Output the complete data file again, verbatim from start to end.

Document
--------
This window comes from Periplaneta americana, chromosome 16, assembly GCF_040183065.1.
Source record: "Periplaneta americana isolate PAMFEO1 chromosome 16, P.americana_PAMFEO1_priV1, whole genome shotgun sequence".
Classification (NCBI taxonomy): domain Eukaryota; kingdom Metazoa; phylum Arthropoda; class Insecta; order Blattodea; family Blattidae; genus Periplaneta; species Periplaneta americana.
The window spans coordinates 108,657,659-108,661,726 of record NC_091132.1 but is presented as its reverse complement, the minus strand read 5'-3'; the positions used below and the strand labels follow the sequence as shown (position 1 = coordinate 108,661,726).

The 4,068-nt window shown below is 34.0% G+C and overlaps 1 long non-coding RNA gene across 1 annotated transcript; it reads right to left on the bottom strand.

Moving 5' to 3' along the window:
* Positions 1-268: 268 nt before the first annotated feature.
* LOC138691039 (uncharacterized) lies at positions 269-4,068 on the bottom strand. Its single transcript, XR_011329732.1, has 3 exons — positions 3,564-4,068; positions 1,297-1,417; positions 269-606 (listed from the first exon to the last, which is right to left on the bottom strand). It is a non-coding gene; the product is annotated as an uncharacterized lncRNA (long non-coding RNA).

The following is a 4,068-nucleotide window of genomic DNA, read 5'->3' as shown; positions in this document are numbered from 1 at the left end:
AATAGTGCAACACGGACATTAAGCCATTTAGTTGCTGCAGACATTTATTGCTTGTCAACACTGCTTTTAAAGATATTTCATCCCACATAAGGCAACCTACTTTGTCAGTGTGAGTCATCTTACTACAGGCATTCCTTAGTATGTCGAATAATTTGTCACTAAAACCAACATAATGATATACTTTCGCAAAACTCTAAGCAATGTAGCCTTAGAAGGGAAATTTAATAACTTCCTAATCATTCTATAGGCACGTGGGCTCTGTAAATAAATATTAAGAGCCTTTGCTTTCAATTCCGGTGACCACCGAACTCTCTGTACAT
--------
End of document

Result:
This window comes from Periplaneta americana, chromosome 16, assembly GCF_040183065.1.
Source record: "Periplaneta americana isolate PAMFEO1 chromosome 16, P.americana_PAMFEO1_priV1, whole genome shotgun sequence".
Classification (NCBI taxonomy): domain Eukaryota; kingdom Metazoa; phylum Arthropoda; class Insecta; order Blattodea; family Blattidae; genus Periplaneta; species Periplaneta americana.
The window spans coordinates 108,657,659-108,661,726 of record NC_091132.1 but is presented as its reverse complement, the minus strand read 5'-3'; the positions used below and the strand labels follow the sequence as shown (position 1 = coordinate 108,661,726).

The 4,068-nt window shown below is 34.0% G+C and overlaps 1 long non-coding RNA gene across 1 annotated transcript; it reads right to left on the bottom strand.

Moving 5' to 3' along the window:
* Positions 1-268: 268 nt before the first annotated feature.
* LOC138691039 (uncharacterized) lies at positions 269-4,068 on the bottom strand. Its single transcript, XR_011329732.1, has 3 exons — positions 3,564-4,068; positions 1,297-1,417; positions 269-606 (listed from the first exon to the last, which is right to left on the bottom strand). It is a non-coding gene; the product is annotated as an uncharacterized lncRNA (long non-coding RNA).

The following is a 4,068-nucleotide window of genomic DNA, read 5'->3' as shown; positions in this document are numbered from 1 at the left end:
AATAGTGCAACACGGACATTAAGCCATTTAGTTGCTGCAGACATTTATTGCTTGTCAACACTGCTTTTAAAGATATTTCATCCCACATAAGGCAACCTACTTTGTCAGTGTGAGTCATCTTACTACAGGCATTCCTTAGTATGTCGAATAATTTGTCACTAAAACCAACATAATGATATACTTTCGCAAAACTCTAAGCAATGTAGCCTTAGAAGGGAAATTTAATAACTTCCTAATCATTCTATAGGCACGTGGGCTCTGTAAATAAATATTAAGAGCCTTTGCTTTCAATTCCGGTGACCACCGAACTCTCTGTACAT